What Did the World Buy in 2018? Plenty of SUVs, and 74 Percent More Electrics

Steph Willems
by Steph Willems
what did the world buy in 2018 plenty of suvs and 74 percent more electrics

Focusing primarily on the U.S. market sometimes leads to a skewed view of what the average global consumer demands in their driveway, but not always. Broader trends don’t respect geographical boundaries; interest in light trucks doesn’t stop at the border.

As American buyers increasingly demand more additions to their high-riding vehicle buffet, the same call can be heard in other markets. And, just as Americans took home more electric vehicles (thanks, Tesla) in 2018, the segment recorded significant growth in places you’ve never visited.

However, the world still loves the Ford F-150. No change there.

Let’s take a global peek at last year’s buying decisions.

Sales data compiled by JATO Dynamics (hat tip to Seth Parks) shows a global market in a state of flux — and shrinking. Global passenger car and light commercial vehicle sales fell 0.5 percent in 2018, the first annual drop in a decade. Blame North America and China, mainly.

While new vehicle sales fell 0.2 percent in North America, a mid-year downturn in the Chinese market saw that country — buyer of 30 percent of the world’s new vehicles — fall 2.8 percent. Europe, the Middle East, and Africa took home 1.1 percent fewer vehicles, with the UK recording the sharpest drop (-6 percent) and Russia the largest gain (+13 percent).

What else happened in 2018? For the first time, India bought more vehicles than Germany, becoming the world’s fourth-largest car market. Buyers in Latin America took home more new vehicles than Japan.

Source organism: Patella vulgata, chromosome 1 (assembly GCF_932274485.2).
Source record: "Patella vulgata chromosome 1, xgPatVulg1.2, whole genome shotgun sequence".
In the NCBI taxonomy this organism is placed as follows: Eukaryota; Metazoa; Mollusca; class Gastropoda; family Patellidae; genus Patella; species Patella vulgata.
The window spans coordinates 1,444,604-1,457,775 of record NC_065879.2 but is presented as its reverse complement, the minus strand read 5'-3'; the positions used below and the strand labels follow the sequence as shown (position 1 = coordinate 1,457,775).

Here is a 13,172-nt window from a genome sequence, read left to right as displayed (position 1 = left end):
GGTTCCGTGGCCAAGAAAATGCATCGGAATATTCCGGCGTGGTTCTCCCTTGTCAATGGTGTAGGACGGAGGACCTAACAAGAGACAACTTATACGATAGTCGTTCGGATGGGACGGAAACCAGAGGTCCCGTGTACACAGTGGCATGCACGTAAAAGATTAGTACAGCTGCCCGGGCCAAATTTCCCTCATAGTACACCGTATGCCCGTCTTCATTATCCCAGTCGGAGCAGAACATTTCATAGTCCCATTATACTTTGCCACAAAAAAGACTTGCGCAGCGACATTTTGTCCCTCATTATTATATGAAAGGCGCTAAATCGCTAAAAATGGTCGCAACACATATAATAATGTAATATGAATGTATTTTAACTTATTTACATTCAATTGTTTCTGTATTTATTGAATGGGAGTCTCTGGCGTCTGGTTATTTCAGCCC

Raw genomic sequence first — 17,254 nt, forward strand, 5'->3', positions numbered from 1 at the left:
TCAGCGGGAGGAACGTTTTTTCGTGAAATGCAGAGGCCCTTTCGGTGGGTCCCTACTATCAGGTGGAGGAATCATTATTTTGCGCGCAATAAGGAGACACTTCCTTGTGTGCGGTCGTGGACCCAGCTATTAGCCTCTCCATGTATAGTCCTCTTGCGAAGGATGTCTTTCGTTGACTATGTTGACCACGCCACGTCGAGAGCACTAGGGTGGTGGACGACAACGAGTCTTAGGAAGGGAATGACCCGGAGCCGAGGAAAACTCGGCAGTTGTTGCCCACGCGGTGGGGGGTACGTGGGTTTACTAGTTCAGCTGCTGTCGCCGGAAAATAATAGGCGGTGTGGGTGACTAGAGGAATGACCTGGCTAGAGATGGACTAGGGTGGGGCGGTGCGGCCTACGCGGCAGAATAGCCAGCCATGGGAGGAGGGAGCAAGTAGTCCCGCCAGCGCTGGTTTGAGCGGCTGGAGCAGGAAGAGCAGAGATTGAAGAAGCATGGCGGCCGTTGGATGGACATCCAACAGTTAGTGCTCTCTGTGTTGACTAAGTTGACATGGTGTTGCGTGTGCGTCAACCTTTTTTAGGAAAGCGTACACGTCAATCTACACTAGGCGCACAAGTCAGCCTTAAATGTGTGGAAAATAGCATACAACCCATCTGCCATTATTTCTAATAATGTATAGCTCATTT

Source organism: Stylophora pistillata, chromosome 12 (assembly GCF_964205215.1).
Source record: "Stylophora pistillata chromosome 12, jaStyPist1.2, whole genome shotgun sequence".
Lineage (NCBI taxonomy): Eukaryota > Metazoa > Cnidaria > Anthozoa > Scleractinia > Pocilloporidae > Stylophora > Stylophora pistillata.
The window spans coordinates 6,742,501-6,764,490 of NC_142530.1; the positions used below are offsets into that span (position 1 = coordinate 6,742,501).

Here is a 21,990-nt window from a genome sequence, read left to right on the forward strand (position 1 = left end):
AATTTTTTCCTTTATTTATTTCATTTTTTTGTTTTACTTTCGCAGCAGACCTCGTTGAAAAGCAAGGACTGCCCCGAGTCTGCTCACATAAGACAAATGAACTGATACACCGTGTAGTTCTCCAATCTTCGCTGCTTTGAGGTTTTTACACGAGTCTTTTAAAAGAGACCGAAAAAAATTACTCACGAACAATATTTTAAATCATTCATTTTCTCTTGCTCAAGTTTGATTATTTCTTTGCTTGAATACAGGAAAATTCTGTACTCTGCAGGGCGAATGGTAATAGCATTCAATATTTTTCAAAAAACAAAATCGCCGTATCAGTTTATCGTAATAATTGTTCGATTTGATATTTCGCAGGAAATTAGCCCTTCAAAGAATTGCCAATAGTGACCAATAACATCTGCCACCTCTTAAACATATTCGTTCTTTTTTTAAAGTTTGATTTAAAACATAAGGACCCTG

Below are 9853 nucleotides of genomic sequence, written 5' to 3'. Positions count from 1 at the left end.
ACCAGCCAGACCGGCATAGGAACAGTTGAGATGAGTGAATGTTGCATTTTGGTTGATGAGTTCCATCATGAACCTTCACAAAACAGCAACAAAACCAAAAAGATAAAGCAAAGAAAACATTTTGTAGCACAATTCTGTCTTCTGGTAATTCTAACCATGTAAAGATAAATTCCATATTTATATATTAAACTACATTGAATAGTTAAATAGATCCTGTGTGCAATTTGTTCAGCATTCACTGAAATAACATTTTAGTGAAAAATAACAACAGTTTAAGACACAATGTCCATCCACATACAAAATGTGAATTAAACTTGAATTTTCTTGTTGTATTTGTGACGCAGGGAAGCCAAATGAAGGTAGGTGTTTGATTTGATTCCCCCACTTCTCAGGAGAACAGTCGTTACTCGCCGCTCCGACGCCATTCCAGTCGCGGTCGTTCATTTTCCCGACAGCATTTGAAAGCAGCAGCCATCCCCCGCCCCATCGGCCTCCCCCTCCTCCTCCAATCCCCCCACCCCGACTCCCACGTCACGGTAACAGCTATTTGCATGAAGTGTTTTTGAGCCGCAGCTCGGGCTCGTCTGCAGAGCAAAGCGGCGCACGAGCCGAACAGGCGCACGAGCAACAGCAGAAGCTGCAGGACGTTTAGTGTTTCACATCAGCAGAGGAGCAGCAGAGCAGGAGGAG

Indeed, while North America and Europe appear to have peaked, growth in Latin America and Southeast Asia remains strong. Countries like Brazil and Thailand recorded double-digit increases in new vehicle sales.

In terms of vehicle segments, crossovers and SUVs are as popular as clean drinking water. Volume rose 7 percent in 2018, with that segment’s share of global sales rising from 33.8 percent to 36.4 percent. Still, JATO Dynamics notes that the rate of SUV growth slowed in 2018, compared to the double-digit volume increases of past years. All SUV segments recorded growth in 2018.

Global leader in the crossover/SUV field is Renault-Nissan (12 percent share), though Toyota, Hyundai-Kia, and Volkswagen all recorded double-digit growth.

You can probably anticipate what’s coming next. Cars. Yes, those segments dwindled as more and more buyers shacked up with new SUVs. Globally, compact car volume shrunk 8 percent last year, with sales of MPVs dropping 14 percent. Subcompacts and midsizers also shed buyers.

Hurt by losses in the U.S. and Europe, the best-selling passenger car segment, compacts, saw its market share drop to 16.8 percent — less than half that of SUVs.

While overall volume remains low, electric vehicles had a boffo year in 2018, mainly due to the ramp-up of Tesla Model 3 production in the U.S. and China’s continuing push for EV sales (zealous European lawmakers played something of a role, too). EV volume rose 74 percent to 1,261,000 vehicles, or about 1.5 percent of all new vehicle sales. Just two years earlier, the world saw only 391,000 EV sales.